Facebook isn’t just about sharing hilarious cat videos or photos of that awesome meatball and mozzarella sandwich you had for lunch, it’s also a cool way to link up with people who do the same stuff you do (so long as it’s legal and in good taste).

There are a few Facebook pages for solar installers that carry searingly honest opinions of standards and best practice in the industry, including Crap Solar, Solar Q&A Aus/NZ and Australian Women in Solar. One page that seems to have sprung to life as a hot social spot for the nation’s rooftop workers is Solar Cutters, with its posts of crews celebrating another 6.6kW install well after dark alongside promotion of branded stubbie-holders and fluro polo shorts. The world can now see that solar installers know how to have fun.

Social networks are mines of ideas, of course, and racking manufacturer Clenergy saw the Solar Cutters page as a window into installers’ heads, where it could put an ear out for bright ideas.

“You can help them with technical inquiries and at the same time we were getting a lot of valuable feedback about ways we could improve and in general how the market is going regarding new products,” says Clenergy national channel manager Sean Guzzi (picture, centre). “One thing in particular that came up is that panel sizes are increasing.”

Picking up on the theme of panel sizes, Guzzi ran a poll on the Solar Cutters page asking what a preferred length for racking should be. The consensus came back as 4.4 metres, adding another 200mm to the standard version. And so Clenergy’s “Cutter Rail” line of racking was born.

Good-looking racking makes a good-looking PV system. Image courtesy of Prometheus Energy Solutions.

Training on the agenda

Solar Cutters director and co-founder Jack Long (pictured, right, with co-founder Kosta Bourandanis, left) sees the Facebook page as “obviously a clear path to training”, and some of the profits from sales of the new racking will be funneled back to Solar Cutters to fund training and networking events (although Solar Cutters is not a registered training organization).

Subjects for training will be voted for on the Facebook page, with a course put together on whatever the Solar Cutters members feel like learning about – with the bonus of earning professional development points.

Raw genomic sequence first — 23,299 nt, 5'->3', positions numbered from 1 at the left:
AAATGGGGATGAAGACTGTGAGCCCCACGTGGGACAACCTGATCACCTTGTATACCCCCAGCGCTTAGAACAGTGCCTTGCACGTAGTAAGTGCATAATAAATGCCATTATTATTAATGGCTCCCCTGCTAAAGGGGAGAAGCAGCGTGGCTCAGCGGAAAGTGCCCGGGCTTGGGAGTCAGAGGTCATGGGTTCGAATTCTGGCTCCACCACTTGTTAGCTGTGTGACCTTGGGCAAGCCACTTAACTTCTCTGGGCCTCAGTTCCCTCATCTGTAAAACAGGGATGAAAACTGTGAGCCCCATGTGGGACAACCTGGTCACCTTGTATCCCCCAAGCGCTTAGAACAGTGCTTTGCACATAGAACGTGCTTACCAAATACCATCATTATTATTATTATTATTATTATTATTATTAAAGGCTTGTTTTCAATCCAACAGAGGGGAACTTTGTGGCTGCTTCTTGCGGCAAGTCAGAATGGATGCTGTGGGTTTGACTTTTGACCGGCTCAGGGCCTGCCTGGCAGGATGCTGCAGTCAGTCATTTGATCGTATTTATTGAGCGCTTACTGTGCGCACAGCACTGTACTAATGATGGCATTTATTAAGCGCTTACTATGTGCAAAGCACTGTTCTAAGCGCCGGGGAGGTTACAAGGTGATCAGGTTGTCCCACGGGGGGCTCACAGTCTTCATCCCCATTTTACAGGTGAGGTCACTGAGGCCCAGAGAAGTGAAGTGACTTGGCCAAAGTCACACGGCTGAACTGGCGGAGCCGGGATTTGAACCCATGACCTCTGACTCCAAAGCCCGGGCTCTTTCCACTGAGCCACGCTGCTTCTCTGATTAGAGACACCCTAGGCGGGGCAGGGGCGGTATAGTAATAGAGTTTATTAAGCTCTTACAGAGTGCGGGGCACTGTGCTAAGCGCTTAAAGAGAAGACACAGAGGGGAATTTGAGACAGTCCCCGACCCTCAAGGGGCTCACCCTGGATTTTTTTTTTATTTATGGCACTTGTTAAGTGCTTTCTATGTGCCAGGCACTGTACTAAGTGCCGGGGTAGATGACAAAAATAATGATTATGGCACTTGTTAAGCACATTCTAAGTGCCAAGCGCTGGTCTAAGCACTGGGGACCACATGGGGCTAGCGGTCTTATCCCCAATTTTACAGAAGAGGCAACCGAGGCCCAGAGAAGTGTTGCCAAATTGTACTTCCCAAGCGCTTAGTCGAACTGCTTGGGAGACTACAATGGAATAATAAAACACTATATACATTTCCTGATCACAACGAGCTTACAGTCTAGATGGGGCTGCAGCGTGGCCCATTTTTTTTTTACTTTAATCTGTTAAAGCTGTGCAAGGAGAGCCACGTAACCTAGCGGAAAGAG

“The idea was to put together an installer training roadshow in each capital city,” Long says, but that was before covid-19. “It’s been postponed hopefully until next year.” Long hopes training based on peer-voted content will be “not so much like a sales pitch”.

What sort of training does Long think Australian installers need? “A lot of installers need refresher training on inverters; specific technical training on facets such as grid voltage settings and export limiting. It will be more agile, smaller training segments that really hone in on what’s important at the moment,” says Long, who works at RACV Solar. “Keeping to the theme of the [Solar Cutters] events we only want to work with a select number of manufacturers and product suppliers.”

Common gripes

If the online crew that sounds off on Solar Cutters is fuming about anything it’s long hold times to manufacturers when they’re trying to sort out a problem on site. “That’s a common gripe,” Long says, along with inverter settings, inverter updates, remote access to inverters and how covid-19 has disrupted work for installers in Victoria.

Anyone who claims to take the pulse of solar installers will have some good advice on how to satisfy potential customers. Long’s tips are to always do a thorough site inspection, steer away from high-pressure sales tactics and make sure the pricing is right. “It just comes down to research.”

The Solar Cutters moniker is based on the “Homer the Great” episode of The Simpsons, where the globular yellow patriarch manages to crash a secret society called the Stonecutters. The Solar Cutters logo is adapted from the Stonecutters emblem, which was adapted from a birthmark on Homer’s backside. In the Solar Cutters case, the hammers in the Stonecutters emblem are replaced with silhouettes of MC4 male and female plugs.

“I don’t think many people have picked up on that,” Long says. “A lot of the installers are a lot older than me and they’ve been around since the ’90s. I only really watch the earlier Simpsons seasons.”